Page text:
Turning Data into Human Stories

Summer 2019
Nicol Svajlenka sitting in a chair

Photo by Andre Chung

Nicole Prchal Svajlenka ’08 is trying to solve the immigration system one data point at a time.

A senior policy analyst at the Center for American Progress (CAP) — an independent nonpartisan policy institute in Washington, D.C. — Svajlenka spends her days scrutinizing changes and analyzing the efficacy of systems, with the goal of creating comprehensive immigration reform.

“Our immigration system is broken, and it has been for a really long time,” says Svajlenka, whose work focuses on protections for undocumented immigrants and refugees. “Some people ask why undocumented immigrants can’t ‘just get in line,’ but the truth is their options are extremely limited… The ‘line’ could be decades long for those waiting to immigrate living outside the United States. And there really isn’t a line for undocumented immigrants currently living in the United States.”

Her team’s current concentration is HR6, known as the American Dream and Promise Act of 2019. If passed, the bill will place 2.5 million immigrants — who have lived in the United States since the average age of 8 — under protected status and on a pathway to citizenship.

Part of Svajlenka’s role is to quantify the contributions these long-term residents make in their communities, like paying taxes and mortgages. Her colleague at CAP’s sister organization, the Center for American Progress Action Fund, then distributes materials showing the results of Svajlenka’s research to federal, state, and local elected officials. “One of the things that’s crucial to my role is making sure numbers have context,” she says. “We pair information and stories.”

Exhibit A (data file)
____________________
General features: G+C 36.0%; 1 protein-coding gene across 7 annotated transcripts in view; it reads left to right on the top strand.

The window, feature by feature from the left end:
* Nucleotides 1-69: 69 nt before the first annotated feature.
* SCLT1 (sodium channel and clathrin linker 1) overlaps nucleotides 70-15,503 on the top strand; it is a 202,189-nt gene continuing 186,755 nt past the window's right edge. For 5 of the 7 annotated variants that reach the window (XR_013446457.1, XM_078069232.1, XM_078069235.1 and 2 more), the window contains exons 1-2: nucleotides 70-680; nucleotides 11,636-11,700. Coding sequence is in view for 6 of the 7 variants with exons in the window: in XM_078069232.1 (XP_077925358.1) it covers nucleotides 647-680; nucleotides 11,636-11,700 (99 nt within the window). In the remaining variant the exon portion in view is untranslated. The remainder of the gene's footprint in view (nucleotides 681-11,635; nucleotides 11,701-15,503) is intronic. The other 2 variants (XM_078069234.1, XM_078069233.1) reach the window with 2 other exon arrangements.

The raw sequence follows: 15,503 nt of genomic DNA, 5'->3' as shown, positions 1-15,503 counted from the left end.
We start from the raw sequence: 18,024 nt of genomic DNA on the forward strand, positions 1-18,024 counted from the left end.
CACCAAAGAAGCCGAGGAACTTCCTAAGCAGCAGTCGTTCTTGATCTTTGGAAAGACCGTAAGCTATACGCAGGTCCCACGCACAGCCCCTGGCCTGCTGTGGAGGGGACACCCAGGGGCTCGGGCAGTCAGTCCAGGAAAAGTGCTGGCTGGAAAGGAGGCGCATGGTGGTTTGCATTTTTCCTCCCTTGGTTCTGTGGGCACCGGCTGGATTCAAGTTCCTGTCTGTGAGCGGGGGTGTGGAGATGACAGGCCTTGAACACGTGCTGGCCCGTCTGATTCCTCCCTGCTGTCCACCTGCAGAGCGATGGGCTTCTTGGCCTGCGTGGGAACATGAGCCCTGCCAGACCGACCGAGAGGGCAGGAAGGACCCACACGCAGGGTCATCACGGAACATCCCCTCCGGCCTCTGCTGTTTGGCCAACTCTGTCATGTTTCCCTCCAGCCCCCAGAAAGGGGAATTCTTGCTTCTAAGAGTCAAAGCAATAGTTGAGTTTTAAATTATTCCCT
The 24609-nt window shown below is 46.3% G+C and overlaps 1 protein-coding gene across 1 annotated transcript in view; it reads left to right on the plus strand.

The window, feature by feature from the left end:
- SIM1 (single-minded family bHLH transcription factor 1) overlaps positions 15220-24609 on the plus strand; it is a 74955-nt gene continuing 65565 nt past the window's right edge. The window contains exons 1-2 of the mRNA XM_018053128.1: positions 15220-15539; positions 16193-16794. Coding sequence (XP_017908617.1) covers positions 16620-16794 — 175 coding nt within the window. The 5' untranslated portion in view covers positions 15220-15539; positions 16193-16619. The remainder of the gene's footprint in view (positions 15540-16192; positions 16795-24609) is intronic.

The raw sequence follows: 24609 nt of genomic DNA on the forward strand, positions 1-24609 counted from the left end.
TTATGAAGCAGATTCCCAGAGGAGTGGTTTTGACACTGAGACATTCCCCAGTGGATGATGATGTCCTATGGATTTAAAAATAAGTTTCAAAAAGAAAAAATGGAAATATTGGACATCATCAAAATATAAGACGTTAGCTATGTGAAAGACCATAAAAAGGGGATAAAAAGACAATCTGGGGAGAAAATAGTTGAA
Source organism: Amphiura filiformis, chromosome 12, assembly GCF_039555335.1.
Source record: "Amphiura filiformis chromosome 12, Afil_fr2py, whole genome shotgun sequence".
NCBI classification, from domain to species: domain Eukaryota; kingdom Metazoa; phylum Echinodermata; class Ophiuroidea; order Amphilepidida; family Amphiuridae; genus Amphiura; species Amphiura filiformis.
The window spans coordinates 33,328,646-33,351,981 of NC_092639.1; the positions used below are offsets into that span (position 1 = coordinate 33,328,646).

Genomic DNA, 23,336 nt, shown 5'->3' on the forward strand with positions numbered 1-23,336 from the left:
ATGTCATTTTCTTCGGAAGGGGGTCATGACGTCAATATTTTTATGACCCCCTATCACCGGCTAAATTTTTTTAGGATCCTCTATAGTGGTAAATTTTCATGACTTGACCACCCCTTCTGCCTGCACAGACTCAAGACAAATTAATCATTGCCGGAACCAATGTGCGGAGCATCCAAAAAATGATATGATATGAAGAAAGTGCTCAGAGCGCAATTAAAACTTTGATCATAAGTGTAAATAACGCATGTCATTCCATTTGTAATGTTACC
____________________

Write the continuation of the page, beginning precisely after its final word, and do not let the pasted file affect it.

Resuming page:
For example, in 2017, she was part of the team that figured out that 122 Deferred Action for Childhood Arrivals (DACA) recipients would lose protection every day in the first six months after it was ended. Her colleagues made pins reading “122” and distributed them to Congress members. “That was a straightforward and simple thing, but it had a life of its own,” Svajlenka says.

Her interest in immigration reform evolved from majoring in environmental geography at Colgate. “Geography is so much more than places on the map,” Svajlenka says. “At its most basic, geography is analyzing patterns and trends and how they relate over space or time.”

Her devotion to human geography and migration was sparked by a summer volunteering in Honduras and an internship at the Mohawk Valley Resource Center for Refugees in Utica. There, she worked with a range of individuals on how to navigate hurdles like taking the bus, learning a new language, enrolling children in school, and scheduling medical appointments.

Svajlenka started to think more deeply about “how immigrants and refugees become a part of their new community,” she says. “It opened my eyes to the complexity of and range of experiences within the U.S. immigration system.”

Her experiences inspired her to pursue a master’s in geography at The George Washington University and a career path that led to CAP, where she’s worked since 2017.

“Geography, immigration, and policy are natural fits,” she says. “I’ve used geography as a lens to work on immigration since I graduated.”